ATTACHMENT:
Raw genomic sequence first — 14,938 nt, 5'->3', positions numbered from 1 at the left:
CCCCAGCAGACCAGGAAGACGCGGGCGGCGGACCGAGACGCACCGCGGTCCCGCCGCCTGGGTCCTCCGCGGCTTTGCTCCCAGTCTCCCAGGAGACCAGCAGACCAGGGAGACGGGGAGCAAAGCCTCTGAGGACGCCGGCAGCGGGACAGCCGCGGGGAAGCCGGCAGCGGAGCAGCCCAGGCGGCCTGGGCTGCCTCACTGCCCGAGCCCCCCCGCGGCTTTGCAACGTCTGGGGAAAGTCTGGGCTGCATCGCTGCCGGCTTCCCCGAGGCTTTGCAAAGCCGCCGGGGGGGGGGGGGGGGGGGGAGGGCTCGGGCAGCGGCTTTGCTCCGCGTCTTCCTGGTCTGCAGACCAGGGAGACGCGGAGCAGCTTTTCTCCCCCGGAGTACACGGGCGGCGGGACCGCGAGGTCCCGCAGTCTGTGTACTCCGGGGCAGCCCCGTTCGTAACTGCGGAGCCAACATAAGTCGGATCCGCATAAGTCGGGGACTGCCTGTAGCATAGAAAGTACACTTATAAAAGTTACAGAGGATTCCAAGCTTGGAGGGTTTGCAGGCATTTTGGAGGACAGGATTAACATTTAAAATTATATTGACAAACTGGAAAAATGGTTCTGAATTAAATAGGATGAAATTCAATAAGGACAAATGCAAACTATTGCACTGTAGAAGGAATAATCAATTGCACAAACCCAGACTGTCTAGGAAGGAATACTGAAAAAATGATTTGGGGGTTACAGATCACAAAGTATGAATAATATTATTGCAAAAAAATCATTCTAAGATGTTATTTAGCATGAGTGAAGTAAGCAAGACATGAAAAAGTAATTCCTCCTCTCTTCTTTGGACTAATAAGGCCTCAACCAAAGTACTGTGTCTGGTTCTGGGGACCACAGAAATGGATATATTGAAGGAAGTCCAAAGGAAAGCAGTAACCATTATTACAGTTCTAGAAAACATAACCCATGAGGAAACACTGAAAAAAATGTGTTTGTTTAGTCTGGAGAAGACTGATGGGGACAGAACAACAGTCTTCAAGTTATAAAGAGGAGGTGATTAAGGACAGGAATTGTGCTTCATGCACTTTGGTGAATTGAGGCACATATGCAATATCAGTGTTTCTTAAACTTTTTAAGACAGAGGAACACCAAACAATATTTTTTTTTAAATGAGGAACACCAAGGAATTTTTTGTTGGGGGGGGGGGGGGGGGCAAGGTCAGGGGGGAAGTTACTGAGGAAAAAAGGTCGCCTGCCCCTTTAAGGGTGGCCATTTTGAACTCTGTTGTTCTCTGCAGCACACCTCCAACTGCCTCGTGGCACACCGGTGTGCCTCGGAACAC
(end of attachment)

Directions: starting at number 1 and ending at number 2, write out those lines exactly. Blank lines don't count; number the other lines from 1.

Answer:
Raw genomic sequence first — 14,938 nt, 5'->3', positions numbered from 1 at the left:
CCCCAGCAGACCAGGAAGACGCGGGCGGCGGACCGAGACGCACCGCGGTCCCGCCGCCTGGGTCCTCCGCGGCTTTGCTCCCAGTCTCCCAGGAGACCAGCAGACCAGGGAGACGGGGAGCAAAGCCTCTGAGGACGCCGGCAGCGGGACAGCCGCGGGGAAGCCGGCAGCGGAGCAGCCCAGGCGGCCTGGGCTGCCTCACTGCCCGAGCCCCCCCGCGGCTTTGCAACGTCTGGGGAAAGTCTGGGCTGCATCGCTGCCGGCTTCCCCGAGGCTTTGCAAAGCCGCCGGGGGGGGGGGGGGGGGGGGAGGGCTCGGGCAGCGGCTTTGCTCCGCGTCTTCCTGGTCTGCAGACCAGGGAGACGCGGAGCAGCTTTTCTCCCCCGGAGTACACGGGCGGCGGGACCGCGAGGTCCCGCAGTCTGTGTACTCCGGGGCAGCCCCGTTCGTAACTGCGGAGCCAACATAAGTCGGATCCGCATAAGTCGGGGACTGCCTGTAGCATAGAAAGTACACTTATAAAAGTTACAGAGGATTCCAAGCTTGGAGGGTTTGCAGGCATTTTGGAGGACAGGATTAACATTTAAAATTATATTGACAAACTGGAAAAATGGTTCTGAATTAAATAGGATGAAATTCAATAAGGACAAATGCAAACTATTGCACTGTAGAAGGAATAATCAATTGCACAAACCCAGACTGTCTAGGAAGGAATACTGAAAAAATGATTTGGGGGTTACAGATCACAAAGTATGAATAATATTATTGCAAAAAAATCATTCTAAGATGTTATTTAGCATGAGTGAAGTAAGCAAGACATGAAAAAGTAATTCCTCCTCTCTTCTTTGGACTAATAAGGCCTCAACCAAAGTACTGTGTCTGGTTCTGGGGACCACAGAAATGGATATATTGAAGGAAGTCCAAAGGAAAGCAGTAACCATTATTACAGTTCTAGAAAACATAACCCATGAGGAAACACTGAAAAAAATGTGTTTGTTTAGTCTGGAGAAGACTGATGGGGACAGAACAACAGTCTTCAAGTTATAAAGAGGAGGTGATTAAGGACAGGAATTGTGCTTCATGCACTTTGGTGAATTGAGGCACATATGCAATATCAGTGTTTCTTAAACTTTTTAAGACAGAGGAACACCAAACAATATTTTTTTTTAAATGAGGAACACCAAGGAATTTTTTGTTGGGGGGGGGGGGGGGGGCAAGGTCAGGGGGGAAGTTACTGAGGAAAAAAGGTCGCCTGCCCCTTTAAGGGTGGCCATTTTGAACTCTGTTGTTCTCTGCAGCACACCTCCAACTGCCTCGTGGCACACCGGTGTGCCTCGGAACAC